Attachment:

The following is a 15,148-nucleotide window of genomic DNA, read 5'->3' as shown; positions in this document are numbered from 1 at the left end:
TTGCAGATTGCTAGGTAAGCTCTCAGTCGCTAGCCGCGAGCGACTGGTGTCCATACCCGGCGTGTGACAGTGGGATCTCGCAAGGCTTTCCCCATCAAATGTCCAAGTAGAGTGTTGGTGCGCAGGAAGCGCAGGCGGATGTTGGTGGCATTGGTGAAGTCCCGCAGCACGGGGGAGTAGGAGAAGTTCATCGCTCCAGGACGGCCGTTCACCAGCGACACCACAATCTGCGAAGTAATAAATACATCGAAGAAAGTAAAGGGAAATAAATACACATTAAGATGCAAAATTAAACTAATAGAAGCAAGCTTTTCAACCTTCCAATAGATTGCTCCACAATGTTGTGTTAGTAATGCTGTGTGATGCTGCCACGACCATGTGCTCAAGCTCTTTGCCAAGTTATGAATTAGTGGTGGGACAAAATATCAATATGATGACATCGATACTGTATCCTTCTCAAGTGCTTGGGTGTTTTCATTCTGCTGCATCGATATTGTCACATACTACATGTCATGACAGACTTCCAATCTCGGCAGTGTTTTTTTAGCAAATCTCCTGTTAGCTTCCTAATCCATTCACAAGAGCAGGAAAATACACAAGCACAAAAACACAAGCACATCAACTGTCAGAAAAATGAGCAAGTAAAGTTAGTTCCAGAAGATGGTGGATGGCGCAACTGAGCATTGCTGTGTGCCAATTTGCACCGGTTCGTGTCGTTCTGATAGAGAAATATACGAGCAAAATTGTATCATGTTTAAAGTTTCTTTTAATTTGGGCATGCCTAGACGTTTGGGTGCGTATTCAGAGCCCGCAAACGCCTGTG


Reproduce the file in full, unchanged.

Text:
The following is a 15,148-nucleotide window of genomic DNA, read 5'->3' as shown; positions in this document are numbered from 1 at the left end:
TTGCAGATTGCTAGGTAAGCTCTCAGTCGCTAGCCGCGAGCGACTGGTGTCCATACCCGGCGTGTGACAGTGGGATCTCGCAAGGCTTTCCCCATCAAATGTCCAAGTAGAGTGTTGGTGCGCAGGAAGCGCAGGCGGATGTTGGTGGCATTGGTGAAGTCCCGCAGCACGGGGGAGTAGGAGAAGTTCATCGCTCCAGGACGGCCGTTCACCAGCGACACCACAATCTGCGAAGTAATAAATACATCGAAGAAAGTAAAGGGAAATAAATACACATTAAGATGCAAAATTAAACTAATAGAAGCAAGCTTTTCAACCTTCCAATAGATTGCTCCACAATGTTGTGTTAGTAATGCTGTGTGATGCTGCCACGACCATGTGCTCAAGCTCTTTGCCAAGTTATGAATTAGTGGTGGGACAAAATATCAATATGATGACATCGATACTGTATCCTTCTCAAGTGCTTGGGTGTTTTCATTCTGCTGCATCGATATTGTCACATACTACATGTCATGACAGACTTCCAATCTCGGCAGTGTTTTTTTAGCAAATCTCCTGTTAGCTTCCTAATCCATTCACAAGAGCAGGAAAATACACAAGCACAAAAACACAAGCACATCAACTGTCAGAAAAATGAGCAAGTAAAGTTAGTTCCAGAAGATGGTGGATGGCGCAACTGAGCATTGCTGTGTGCCAATTTGCACCGGTTCGTGTCGTTCTGATAGAGAAATATACGAGCAAAATTGTATCATGTTTAAAGTTTCTTTTAATTTGGGCATGCCTAGACGTTTGGGTGCGTATTCAGAGCCCGCAAACGCCTGTG